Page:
Attributes


Declarative information may be added to a program in the form of attributes. Attributes are metadata. An attribute is specified between square brackets and it precedes the item to which it applies. An attribute is not a member of a class; rather, an attribute supplies additional information that is attached to an item.

An attribute class must derive from the class System.Attribute. The class Attribute defines substantial functionality, but this functionality is not always required by deriving classes. Attribute class often use the suffix Attribute as part of their name; although, this is not a requirement.

When declaring an attribute, it is preceded by a built-in attribute called AttributeUsage. The built-in attribute specifies the types of items to which the newly declared attribute may be applied. For example, the use of an attribute may be restricted to methods.

The data supported by an attribute is declared within the attribute class. Usually, attribute classes are quite small. An example of an attribute class is shown below.

[AttributeUsage(AttributeTargets.All)]
public class CommentAttribute : Attribute
{
 string c;

 public CommentAttribute(string s) { c = s; }

 public string Comment
 {
  get
   {
    return c;
   }
 }
}

The name of the attribute is CommentAttribute. Its declaration is preceded by an AttributeUsage attribute. The AttributeUsage specifies that the attribute may be applied to all item types. CommentAttribute derives from Attribute (as it must). The class CommentAttribute contains a single string field call c (which is private). This is the actual comment string. A public property called Comment is used to access the value of the field c. A single constructor that accepts a string is available. The constructor copies the specified string to the field c. This completes the definition of CommentAttribute, which is ready for use.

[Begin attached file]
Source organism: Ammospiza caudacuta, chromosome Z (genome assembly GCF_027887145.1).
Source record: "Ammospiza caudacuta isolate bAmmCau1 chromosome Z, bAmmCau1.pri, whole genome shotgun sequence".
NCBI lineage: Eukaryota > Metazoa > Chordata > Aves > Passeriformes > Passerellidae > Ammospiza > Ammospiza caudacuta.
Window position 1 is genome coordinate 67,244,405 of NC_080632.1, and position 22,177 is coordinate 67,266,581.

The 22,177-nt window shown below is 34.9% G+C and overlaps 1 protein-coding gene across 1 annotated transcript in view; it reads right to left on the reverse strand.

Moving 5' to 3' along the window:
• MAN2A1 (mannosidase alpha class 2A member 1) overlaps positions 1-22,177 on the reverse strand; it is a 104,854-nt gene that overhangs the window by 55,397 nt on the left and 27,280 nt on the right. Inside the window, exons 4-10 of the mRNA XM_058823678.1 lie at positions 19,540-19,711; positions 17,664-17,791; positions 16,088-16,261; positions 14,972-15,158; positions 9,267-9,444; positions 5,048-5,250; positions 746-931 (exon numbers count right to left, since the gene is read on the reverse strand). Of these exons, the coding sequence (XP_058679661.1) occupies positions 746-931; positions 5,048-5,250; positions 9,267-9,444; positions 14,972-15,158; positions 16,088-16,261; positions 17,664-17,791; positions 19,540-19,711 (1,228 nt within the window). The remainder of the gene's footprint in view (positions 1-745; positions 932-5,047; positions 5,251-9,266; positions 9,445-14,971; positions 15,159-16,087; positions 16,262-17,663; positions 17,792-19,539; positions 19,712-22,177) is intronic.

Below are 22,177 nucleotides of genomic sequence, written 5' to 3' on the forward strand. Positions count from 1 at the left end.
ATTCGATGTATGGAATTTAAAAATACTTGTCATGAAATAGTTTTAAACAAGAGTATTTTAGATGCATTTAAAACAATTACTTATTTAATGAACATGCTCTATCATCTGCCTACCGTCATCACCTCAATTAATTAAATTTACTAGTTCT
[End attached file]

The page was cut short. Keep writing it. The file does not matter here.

To apply an attribute to an item, a call to a constructor of the attribute is enclosed in brackets and precedes the item to which it is applied. For example, to apply CommentAttribute to a class the following code may be used.

[CommentAttribute("This attribute is attached to a class declaration.")]
class X
{
 ...
}

This code constructs a CommentAttribute and attaches it to class X. The attribute contains the string "This attribute is attached to a class declaration.". When attaching the attribute, the full name is not required when it has the suffix Attribute. For example, the previous declaration could be done the following way.

[Comment("This attribute is attached to a class declaration.")]
class X
{
 ...
}